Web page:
Alzheimer’s disease: Prevention is the only option

Alzheimer’s

Awareness and Prevention Series | Guest post by Dr Farhan Subhani

The Alzheimer’s disease was firstly explained in 1906 by Alois Alzheimer, a German doctor. The basic pathology was also defined by him.

It is a loss of memory and executive functions of brain which mostly affect elderly but patients in early 40s are also known in good number. Every loss of memory case is not of Alzheimer’s. Loss of memory could be reversible because it has almost 40 different possible causes and a few are curable.

In spite of an extensive research over a century, neither prevention nor disease modification nor cure for this disease is possible. A definitive diagnosis is also a hard task in living patients. Only after the death of patient, brain tissue examination under the microscope could definitely diagnose the disease.

Regarding prevention, it is worth knowing the fact that scientific community is convinced that it is our early 30s of life which determine who will suffer from Alzheimer’s disease. In most cases, it is not an overnight event. Only 10% cases are familial based on the transmission of disease on specific genes in successive generations.

For diseases for which we do not have disease modification or cure, the best option is prevention.

How could we modify our lifestyle to be less prone to Alzheimer’s disease?

Here are a few lifestyle changes that could help:

  • Use or lose: It is applicable to most body organs. So having good mental activity in life makes Alzheimer’s disease less prevalent. Doctors, engineers, lawyers, religious scholars and other highly educated people are less prone to develop.
  • Stress-free lifestyle: Mental stress, chronic depression, anxiety and few other mental disorders increases the risk for AD manifold. Most important is the presence of chronic depression. If it is present, it should be treated properly because if chronic depression will change into major depression then loss of memory would be the part. In major depression and Alzheimer’s disease, the most affected area of brain is common and depression is a major risk and consequence of Alzheimer’s disease.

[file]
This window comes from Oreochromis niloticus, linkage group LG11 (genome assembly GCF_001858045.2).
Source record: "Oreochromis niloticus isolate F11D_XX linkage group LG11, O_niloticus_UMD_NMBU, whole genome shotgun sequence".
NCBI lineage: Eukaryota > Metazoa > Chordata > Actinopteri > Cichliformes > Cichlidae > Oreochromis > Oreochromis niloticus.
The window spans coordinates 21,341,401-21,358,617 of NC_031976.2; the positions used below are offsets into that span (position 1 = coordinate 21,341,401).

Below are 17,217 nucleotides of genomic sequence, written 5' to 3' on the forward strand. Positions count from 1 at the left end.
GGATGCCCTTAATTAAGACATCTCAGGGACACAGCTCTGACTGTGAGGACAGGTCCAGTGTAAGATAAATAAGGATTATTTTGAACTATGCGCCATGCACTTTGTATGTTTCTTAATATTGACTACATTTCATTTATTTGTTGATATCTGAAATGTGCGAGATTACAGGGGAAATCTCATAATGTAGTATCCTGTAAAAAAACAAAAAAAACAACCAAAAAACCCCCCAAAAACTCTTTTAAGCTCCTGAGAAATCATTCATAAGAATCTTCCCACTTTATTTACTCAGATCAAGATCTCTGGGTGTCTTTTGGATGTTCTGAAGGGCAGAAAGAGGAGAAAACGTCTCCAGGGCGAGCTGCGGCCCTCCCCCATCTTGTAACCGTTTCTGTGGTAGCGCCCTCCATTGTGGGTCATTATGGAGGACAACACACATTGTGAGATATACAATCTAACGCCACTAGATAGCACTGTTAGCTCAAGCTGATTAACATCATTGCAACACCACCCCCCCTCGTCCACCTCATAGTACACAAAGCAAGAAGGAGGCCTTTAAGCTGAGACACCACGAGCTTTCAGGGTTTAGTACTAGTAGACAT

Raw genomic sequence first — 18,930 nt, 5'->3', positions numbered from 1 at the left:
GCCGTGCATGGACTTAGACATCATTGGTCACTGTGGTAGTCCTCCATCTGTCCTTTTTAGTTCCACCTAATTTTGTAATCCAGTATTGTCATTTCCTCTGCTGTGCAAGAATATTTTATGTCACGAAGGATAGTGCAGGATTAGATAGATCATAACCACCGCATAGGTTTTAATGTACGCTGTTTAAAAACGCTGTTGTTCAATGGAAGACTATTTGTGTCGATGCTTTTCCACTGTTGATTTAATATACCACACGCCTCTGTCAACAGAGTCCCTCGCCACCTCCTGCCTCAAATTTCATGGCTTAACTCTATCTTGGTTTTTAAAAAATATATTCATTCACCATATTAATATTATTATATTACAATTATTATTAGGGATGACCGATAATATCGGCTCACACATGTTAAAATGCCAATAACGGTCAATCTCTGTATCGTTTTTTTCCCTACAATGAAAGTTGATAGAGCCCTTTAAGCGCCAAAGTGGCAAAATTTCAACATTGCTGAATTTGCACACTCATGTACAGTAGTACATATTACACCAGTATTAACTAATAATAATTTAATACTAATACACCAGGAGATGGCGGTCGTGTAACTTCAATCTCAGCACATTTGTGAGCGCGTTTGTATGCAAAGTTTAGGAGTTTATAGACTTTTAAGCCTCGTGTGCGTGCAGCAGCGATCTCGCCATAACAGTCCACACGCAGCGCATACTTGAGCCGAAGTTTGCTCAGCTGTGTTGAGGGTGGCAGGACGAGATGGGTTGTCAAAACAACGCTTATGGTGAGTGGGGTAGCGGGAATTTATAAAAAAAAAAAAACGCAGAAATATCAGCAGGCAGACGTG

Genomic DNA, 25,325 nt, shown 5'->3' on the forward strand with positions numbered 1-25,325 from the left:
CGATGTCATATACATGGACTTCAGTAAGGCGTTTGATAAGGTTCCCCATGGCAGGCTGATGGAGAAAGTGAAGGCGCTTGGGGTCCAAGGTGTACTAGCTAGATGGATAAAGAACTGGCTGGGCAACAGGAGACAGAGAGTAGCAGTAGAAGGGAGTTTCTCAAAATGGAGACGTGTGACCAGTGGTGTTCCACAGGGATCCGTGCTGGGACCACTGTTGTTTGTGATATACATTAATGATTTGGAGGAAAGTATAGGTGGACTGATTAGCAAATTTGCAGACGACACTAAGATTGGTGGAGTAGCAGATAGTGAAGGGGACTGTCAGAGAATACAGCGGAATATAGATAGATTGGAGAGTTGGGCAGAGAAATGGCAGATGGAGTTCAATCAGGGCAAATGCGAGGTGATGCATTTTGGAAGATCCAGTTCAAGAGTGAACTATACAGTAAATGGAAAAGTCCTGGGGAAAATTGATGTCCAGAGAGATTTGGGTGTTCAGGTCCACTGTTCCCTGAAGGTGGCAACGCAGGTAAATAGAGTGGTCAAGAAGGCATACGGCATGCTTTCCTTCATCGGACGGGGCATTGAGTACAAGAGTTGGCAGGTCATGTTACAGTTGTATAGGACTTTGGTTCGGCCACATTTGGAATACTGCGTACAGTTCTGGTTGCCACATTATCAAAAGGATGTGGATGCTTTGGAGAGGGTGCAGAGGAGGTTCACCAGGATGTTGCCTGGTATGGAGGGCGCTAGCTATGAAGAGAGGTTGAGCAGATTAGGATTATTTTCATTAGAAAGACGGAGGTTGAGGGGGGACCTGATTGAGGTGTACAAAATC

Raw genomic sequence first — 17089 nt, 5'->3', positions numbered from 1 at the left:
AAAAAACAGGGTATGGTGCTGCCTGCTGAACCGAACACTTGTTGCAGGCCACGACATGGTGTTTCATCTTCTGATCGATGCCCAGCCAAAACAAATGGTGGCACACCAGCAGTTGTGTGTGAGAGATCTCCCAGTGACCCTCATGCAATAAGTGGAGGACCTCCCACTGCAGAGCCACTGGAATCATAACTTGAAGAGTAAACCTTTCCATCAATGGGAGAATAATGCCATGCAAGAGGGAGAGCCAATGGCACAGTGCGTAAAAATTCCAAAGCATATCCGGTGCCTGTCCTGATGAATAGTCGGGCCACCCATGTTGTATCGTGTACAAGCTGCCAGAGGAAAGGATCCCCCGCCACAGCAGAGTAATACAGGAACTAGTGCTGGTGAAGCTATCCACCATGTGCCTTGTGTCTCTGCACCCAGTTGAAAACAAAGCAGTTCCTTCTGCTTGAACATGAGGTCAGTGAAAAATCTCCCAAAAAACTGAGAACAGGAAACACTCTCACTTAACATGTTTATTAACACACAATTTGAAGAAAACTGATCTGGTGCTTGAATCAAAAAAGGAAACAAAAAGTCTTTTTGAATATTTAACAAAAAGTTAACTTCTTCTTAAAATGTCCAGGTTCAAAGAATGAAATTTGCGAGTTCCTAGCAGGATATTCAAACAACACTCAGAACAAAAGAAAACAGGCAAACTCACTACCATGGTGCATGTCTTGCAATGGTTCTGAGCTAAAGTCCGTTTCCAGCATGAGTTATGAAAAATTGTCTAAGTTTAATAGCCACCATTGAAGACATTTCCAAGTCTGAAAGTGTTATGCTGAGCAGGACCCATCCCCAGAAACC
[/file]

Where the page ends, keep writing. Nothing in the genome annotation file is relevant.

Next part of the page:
• Diabetes: If someone has diabetes, then its good control is recommended to decrease the chances of Alzheimer’s disease. If through oral medication, diabetes is not under control then use of insulin is highly recommended.
  • Healthy diet: If good proportion of diet would comprise of vegetables and fruits (at least on third to half) then risk of Alzheimer’s will decrease manifold. This dietary modification could also prevention of major cancers, heart disease or even stroke.
  • Barbecue: It is worth mentioning that the enjoyable taste for barbecue increases the risk of Alzheimer’s disease, stomach cancer and stroke. Instead of barbecue, prefer the steam roast and other available dishes of meat.
  • Head trauma: Repeated head trauma is a known risk for Alzheimer’s disease. Professional footballers, boxers and wrestlers suffer in early age and have worse course of disease.
  • Stroke: In almost every patient who suffers from major stroke, development of Alzheimer’s disease is definite to occur within weeks to months. So, here the basic desirable is the prevention of stroke.
  • Female gender: Females suffer from Alzheimer’s disease almost double than men after menopause in spite of the fact that estrogen, a female sex hormone, has protective role against Alzheimer’s disease. So, for females, lifestyle modifications are very important.

Who are protected: One autoimmune disorder which quite common is protective against Alzheimer’s disease. This disorder is rheumatoid arthritis. Drugs are on the way to mimic the pathology of rheumatoid arthritis so patients could be benefited with Alzheimer’s disease.

Farhan Subhani

Dr. Farhan Subhani is a medical doctor. Besides clinical activities, he is active for the drug development to make preventable few common neurological disorders especially Alzheimer’s disease, Parkinson’s disease, stroke, multiple sclerosis and major cardiovascular disorders.


More on Alzheimer’s:

Wikipedia

WebMD

Mayo

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